10. The Heretic

    The Heretic Oregon Well-Known Member

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    WAYNO

    All true.

    And I take that into account when I read accounts of various failures.

    But there are different reasons for different failures and the worst ones are those where the cause is something due to a design, which to me generally says that for any mechanism of that design, the failure could happen to any operator of that mechanism (within the parameters of the failure).

    Since manufacturers are always improving/changing their design, it behooves us to know about any changes which might fix previous problems.

    Also, I pay attention to the overall rate of failure and the manufacturers response to customers complaining about the failure.

    If just a few people have a problem but the vast majority don't, and the failure seems to be less with the design than it is maybe quality control or materials, then I may pay it less heed.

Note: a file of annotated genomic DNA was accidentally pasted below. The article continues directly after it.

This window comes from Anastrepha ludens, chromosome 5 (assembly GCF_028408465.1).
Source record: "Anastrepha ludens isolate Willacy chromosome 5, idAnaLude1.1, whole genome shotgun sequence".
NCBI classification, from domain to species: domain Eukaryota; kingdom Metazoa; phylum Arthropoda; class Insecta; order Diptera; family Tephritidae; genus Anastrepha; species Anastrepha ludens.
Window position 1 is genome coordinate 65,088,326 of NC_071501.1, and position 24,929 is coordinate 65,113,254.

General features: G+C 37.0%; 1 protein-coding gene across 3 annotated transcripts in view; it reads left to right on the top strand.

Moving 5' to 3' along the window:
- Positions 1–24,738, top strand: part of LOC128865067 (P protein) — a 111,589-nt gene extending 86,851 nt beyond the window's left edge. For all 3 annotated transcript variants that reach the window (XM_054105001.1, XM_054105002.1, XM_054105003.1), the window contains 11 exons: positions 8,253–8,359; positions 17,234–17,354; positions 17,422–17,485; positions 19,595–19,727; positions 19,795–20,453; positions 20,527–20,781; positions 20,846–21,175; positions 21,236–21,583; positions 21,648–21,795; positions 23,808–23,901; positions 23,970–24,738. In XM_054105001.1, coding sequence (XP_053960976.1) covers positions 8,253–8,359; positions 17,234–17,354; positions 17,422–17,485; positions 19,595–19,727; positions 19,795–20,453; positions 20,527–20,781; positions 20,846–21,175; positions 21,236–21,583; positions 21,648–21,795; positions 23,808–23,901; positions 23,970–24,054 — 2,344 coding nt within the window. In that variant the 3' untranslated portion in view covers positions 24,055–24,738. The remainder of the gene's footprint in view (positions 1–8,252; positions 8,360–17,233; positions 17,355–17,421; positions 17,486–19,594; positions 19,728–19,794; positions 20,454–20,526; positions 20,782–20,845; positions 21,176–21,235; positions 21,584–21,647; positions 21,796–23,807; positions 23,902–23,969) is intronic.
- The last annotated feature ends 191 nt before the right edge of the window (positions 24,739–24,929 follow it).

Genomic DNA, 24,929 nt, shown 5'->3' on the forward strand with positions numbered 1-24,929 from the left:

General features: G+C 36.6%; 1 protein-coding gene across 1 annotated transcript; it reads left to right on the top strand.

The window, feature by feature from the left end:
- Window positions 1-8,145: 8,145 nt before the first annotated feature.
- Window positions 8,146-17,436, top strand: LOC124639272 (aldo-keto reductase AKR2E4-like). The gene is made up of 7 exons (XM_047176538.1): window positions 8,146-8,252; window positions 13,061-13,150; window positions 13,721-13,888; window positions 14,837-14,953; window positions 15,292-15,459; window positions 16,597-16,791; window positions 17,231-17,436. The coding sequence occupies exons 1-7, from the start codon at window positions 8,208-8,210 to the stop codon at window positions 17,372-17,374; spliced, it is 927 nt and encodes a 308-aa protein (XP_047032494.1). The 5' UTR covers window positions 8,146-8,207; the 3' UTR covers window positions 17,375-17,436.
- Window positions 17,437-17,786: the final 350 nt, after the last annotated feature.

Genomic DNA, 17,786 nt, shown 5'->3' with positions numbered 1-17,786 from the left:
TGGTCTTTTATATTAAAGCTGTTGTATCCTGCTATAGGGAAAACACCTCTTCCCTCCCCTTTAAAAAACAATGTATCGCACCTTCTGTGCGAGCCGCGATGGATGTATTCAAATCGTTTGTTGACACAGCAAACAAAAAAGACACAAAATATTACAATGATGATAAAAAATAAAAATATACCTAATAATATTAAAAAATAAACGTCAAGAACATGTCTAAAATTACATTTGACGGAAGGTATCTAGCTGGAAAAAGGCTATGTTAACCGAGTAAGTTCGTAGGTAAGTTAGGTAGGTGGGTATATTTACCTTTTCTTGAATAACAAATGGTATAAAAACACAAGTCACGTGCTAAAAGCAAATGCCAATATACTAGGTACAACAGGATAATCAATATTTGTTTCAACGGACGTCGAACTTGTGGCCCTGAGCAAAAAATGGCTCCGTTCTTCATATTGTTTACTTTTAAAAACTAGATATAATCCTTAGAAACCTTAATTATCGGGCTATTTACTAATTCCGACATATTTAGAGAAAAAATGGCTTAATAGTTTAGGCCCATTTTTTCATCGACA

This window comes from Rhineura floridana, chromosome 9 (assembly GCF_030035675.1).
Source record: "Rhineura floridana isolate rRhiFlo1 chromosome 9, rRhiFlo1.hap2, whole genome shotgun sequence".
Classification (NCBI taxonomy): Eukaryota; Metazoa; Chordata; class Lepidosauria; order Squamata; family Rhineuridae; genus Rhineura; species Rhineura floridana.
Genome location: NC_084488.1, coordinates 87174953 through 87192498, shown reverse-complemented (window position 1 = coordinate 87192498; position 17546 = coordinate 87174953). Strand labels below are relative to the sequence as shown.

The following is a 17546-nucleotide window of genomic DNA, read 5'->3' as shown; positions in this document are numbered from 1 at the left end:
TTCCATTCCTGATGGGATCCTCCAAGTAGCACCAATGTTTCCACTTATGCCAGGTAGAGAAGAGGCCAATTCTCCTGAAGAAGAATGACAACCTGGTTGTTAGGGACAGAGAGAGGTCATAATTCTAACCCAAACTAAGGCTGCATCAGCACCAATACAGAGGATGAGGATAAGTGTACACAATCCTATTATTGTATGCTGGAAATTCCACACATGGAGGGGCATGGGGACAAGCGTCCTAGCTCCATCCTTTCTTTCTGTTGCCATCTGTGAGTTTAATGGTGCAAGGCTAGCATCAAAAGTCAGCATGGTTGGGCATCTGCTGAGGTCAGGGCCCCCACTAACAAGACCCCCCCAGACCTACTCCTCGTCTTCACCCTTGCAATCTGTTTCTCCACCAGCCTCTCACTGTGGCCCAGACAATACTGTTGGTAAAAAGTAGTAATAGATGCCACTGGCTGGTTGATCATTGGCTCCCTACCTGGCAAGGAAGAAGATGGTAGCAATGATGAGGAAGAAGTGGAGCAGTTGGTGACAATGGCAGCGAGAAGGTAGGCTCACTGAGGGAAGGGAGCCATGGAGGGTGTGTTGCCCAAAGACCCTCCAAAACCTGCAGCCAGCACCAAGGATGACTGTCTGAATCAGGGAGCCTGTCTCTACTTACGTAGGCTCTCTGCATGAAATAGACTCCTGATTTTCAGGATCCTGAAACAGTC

But in this particular case, it seems to be design.

    I decided to get a Kahr PM9 instead of a Kimber Solo due to the number of problems I have heard with the latter - it seemed a good 50% of the owners had problems with them, and Kimber seemed to be poor in their customer service handling these problems.

    I would have preferred the Kimber Solo - it had a nice look to it, and it felt good in my hand, but for the extra cost and reported problems both with the gun and customer service, I decided to go with the Kahr. This is my self-defense handgun for concealed carry, so I want it to be very reliable.
     
  11. WAYNO

    WAYNO Oregon City Gold Supporter Gold Supporter Bronze Supporter

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    Ya know, I am a Ruger fan, and spend a bunch of time on rugerforum.com. The slide stop spring issue is absolutely new to me. Took some searching, but it seems to me the problem is pretty remote. I also know that Ruger is first in line to announce a recall when they know of a recurring issue. I've not seen a recall for this issue. And I'm not suggesting the problem doesn't exist.

    I do know that I don't care at all for Glocks. When I read about the serious problems the Portland Police had with their Glock .45's, seems to me that I picked a correct gun to dislike.

    Including me, when we get our mind set to dislike something, it's not likely gonna change. And again including me, when I stand behind a gun in defense of it, I'm not easily gonna be convinced otherwise.:p